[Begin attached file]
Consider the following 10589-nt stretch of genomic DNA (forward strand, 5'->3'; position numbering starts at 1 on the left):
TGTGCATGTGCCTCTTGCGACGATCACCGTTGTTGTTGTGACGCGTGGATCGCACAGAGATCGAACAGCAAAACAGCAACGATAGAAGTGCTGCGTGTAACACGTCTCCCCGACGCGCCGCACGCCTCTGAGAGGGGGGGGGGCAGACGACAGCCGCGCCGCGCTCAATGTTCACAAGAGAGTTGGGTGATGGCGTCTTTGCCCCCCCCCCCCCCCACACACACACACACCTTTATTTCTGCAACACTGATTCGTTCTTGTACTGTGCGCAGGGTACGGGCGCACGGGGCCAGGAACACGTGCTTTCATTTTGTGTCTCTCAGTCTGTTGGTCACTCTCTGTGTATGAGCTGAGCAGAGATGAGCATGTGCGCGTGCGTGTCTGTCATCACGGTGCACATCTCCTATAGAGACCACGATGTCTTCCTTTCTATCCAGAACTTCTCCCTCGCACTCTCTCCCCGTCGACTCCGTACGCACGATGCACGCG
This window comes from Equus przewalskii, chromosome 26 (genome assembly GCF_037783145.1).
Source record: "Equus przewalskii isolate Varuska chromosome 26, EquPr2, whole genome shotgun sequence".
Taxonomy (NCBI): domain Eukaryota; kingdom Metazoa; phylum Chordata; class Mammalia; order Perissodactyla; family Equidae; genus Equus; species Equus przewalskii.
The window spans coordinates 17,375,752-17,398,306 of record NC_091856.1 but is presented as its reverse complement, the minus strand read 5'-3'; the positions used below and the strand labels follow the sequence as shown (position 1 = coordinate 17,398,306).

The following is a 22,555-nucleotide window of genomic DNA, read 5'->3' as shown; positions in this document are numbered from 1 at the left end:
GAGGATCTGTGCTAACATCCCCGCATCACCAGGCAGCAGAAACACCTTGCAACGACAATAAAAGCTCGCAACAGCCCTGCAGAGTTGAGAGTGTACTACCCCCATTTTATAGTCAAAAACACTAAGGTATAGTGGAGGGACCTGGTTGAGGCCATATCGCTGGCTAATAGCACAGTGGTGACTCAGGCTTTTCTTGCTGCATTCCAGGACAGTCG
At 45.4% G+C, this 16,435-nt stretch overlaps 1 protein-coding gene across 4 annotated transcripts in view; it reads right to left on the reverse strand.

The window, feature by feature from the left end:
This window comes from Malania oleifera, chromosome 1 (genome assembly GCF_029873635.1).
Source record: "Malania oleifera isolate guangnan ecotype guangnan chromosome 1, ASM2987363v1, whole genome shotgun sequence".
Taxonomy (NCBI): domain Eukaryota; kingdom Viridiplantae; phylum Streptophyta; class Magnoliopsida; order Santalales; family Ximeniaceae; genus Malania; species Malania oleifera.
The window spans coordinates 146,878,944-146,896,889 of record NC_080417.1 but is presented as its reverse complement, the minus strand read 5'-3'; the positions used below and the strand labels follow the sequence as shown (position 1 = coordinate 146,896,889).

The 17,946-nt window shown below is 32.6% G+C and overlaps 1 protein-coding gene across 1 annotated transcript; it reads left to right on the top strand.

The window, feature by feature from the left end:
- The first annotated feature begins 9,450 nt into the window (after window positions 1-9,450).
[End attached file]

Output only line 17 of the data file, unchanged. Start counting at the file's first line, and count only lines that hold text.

- The first annotated feature begins 9,450 nt into the window (after window positions 1-9,450).